MS Risk Blog

Bosnia Teetering on the Precipice of War

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In 1992, war broke out in Bosnia. Muslim Bosniaks fought against Orthodox Serbs and Catholic Croats. The fall of Yugoslavia left the region in turmoil with each party vying for power and their own plot of land, but Bosnia had a pretty even balance of Bosniaks, Serbs and Croats. In February 1992 the Serb majority in the country decided to boycott a referendum and reject its outcome and instead created their own constitution of the Serbian Republic of Bosnia and Herzegovina. Following Bosnia’s declaration of independence that year, the Bosnian Serbs led by Radovan Karadžić and supported by the Serbian government of Slobodan Milošević mobilised their forces inside Bosnia in order to secure their ethnic territory. In doing so they kicked off a war that would take hundreds of thousands of lives and be characterised by bitter fighting, indiscriminate shelling of towns and cities, war crimes and ethnic cleansing.

The scars of the war 30 years ago still run deep in the region today, but yet again teeters on the edge of a cliff that could see the Bosnia return to war. Milorad Dodik in the Serb Bosnian dominated Republika Srpska has been vying for more autonomy for his people for years. He wants to abandon Bosnia’s institutions, the security forces, the judiciary system and the tax system, in doing so he would be leaving the region on high alert. At the start of December he led a vote at the parliament for the Republika Srpska in which 48 out of a possible 83 seats in parliament voted to withdrawe from the institutions.

Dodik said that the vote was “the moment of conquering the freedom for Republika Srpska” and that “Bosnia is an experiment… I don’t believe it can survive because it does not have the internal capacity to survive.” Now the vote has been passed the regional government should now draft new laws on the military, judiciary system and tax system to replace state laws. Dodik also wants to roll back on all reforms made after the war and return to the 1995 constitution under which the state was represented by basic institutions only while all powers had belonged to the regions.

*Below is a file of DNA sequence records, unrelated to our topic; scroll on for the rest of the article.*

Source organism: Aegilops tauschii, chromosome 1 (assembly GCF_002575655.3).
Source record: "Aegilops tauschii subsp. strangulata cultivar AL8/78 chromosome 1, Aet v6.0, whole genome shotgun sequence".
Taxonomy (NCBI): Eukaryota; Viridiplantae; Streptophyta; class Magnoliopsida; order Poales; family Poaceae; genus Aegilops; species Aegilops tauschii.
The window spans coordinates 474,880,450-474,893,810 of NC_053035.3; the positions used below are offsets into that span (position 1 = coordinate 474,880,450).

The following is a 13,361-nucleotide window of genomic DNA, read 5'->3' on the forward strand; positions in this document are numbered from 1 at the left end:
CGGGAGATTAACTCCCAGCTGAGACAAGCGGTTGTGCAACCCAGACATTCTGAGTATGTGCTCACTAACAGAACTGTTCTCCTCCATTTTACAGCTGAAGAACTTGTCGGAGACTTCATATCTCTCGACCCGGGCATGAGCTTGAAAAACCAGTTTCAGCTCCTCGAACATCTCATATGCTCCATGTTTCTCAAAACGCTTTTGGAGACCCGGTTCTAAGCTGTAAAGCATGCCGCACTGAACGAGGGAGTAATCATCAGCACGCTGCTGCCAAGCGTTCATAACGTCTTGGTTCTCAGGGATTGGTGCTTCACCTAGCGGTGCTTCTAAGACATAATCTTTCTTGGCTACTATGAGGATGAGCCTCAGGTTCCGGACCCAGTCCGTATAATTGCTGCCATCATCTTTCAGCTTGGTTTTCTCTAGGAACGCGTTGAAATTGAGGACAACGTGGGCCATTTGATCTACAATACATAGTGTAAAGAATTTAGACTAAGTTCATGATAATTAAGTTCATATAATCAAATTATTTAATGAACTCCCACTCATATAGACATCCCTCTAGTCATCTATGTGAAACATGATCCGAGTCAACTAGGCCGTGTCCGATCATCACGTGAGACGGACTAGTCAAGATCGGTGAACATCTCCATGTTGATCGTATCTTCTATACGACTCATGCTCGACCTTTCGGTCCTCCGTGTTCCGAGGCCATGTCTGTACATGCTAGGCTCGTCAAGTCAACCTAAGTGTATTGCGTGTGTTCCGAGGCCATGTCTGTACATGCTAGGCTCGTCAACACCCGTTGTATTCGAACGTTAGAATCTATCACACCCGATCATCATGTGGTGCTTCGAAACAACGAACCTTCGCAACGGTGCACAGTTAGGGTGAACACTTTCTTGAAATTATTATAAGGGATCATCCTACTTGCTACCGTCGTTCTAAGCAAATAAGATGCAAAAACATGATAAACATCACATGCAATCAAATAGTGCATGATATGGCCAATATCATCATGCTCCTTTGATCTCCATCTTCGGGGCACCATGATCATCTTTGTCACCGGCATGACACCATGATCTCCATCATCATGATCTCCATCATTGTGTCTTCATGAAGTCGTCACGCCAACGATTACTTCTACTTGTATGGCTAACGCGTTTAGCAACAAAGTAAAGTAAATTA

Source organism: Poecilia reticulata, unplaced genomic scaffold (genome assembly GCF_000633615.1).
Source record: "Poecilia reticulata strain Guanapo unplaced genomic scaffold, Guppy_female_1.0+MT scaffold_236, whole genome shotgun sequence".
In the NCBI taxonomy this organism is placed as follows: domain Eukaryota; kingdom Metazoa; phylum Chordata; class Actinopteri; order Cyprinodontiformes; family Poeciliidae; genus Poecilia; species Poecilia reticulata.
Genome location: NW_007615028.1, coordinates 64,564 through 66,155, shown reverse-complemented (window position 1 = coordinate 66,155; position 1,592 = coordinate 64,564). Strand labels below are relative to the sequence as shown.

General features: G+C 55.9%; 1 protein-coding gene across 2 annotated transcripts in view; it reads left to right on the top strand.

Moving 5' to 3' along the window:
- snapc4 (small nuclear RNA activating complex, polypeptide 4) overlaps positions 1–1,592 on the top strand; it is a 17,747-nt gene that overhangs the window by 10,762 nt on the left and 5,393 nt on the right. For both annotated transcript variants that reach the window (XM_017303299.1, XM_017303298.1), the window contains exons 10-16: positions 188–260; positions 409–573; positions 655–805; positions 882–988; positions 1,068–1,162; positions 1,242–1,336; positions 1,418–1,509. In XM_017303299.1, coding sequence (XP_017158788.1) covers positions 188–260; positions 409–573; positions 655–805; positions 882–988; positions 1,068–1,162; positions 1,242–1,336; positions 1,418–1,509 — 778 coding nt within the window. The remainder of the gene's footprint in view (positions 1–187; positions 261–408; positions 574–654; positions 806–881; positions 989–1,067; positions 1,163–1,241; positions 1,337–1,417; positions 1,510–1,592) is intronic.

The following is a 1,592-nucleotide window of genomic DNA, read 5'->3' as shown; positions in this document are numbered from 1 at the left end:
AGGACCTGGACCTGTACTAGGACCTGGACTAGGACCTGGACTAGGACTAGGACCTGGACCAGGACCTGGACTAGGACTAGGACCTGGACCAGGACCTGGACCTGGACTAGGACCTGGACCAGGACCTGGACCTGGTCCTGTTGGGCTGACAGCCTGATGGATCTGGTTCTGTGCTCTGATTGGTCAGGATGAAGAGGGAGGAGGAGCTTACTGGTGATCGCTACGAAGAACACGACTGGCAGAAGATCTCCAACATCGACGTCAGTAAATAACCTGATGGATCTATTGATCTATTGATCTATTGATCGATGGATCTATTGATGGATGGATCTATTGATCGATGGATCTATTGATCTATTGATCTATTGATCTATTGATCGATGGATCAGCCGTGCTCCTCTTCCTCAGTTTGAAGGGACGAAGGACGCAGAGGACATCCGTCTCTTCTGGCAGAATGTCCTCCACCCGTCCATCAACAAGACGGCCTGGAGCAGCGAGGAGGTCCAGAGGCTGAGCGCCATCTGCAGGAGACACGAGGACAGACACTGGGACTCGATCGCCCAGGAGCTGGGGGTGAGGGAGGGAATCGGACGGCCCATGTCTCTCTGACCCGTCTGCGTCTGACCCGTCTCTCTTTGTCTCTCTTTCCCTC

In a joint statement, the embassies of the US, UK, France, Germany, Italy as well as an EU delegation said that the parliamentary motion was a “Further escalation”. More recently the US has imposed sanctions on Dodik for corruption and threatening the stability and integrity of Bosnia.

However, the motion continues to threaten the region’s delicate peace. In the days around the Orthodox Christmas, nationalists, encouraged by their leader’s rhetoric, provoked Muslim neighbourhoods, shot guns near mosques during prayers and sang nationalist songs glorifying convicted war criminals during street parades. Some days later, Bosnian Serbs celebrated the day in 1992 when they declared their independence, triggering the Bosnian War, with a parade of armed police forces in direct defiance of a court ban and the US sanctions. Dodik has been using racial slurs against Muslim Bosniaks, degrading them to a religious group without ethnic identity and ascribing them the “colonial mentality”. All of which only adds fuel to an already deteriorating situation in the country as ethnic lines grow further apart once again.

Dodik has dismissed the threat of the EU and US sanctions claiming that he has spoken with Russia’s President Vladimir Putin who offers his help. With the EU sanctions, Dodik has suggested they only push him closer to  China and its investments claiming that, like Putin, China’s President Xi Jinping is all but happy to help. Dodik claims he was not elected “to be a coward” and with the backing of Russia and China, we could see him further stretch his secessionist motions. Along with close ties to Serbia itself, Dodik feels he has some powerful allies behind whom he can shelter against these sanctions and further his movements towards an independent Serb state in Bosnia.

If secession does happen, Dodik will have both Russia and Serbia to call in for immediate help. Serbia itself has very close ties with Russia and they continue to do arms deals with the most recent being a shipment of 9M133 Kornet anti-tank missiles with more to come later in the year. Last year in November Serbia procured 30 T-72MS tanks and 30 BRDM-2MS armoured personnel carriers. From 2018 to 2020, Russia donated four Mi-35M helicopters, six MiG-29 fighter jets, 10 BRDM-2 amphibious armoured scout cars, three Mi-17V-5 transport helicopters, and Pantsir-S1 air-defence missile-gun system to Serbia as military technical assistance.

Serbia has also been accused, on various occasions, of attempting to destabilise the region, especially with attempts towards neighbouring Bosnia and Herzegovina. Should war break out in Bosnia, Serbia, with the backing of Russia, would be perfectly placed to aid Dodik in securing Serb lands. The last thing the EU or the US wants is for there to be another blood-filled war in Europe, and so Dodik currently has a choice; continue with his secession attempts with the threat of war increasingly likely and intervention from the EU and US in which, like the first time, thousands might die, or attempt to work with the EU and the Bosnian government to find a peaceful resolution to the situation. Either way, Dodik has expressed his desire to show his strength, and with many remembering the violence of the first Bosnian War, tensions are as high as they have ever been.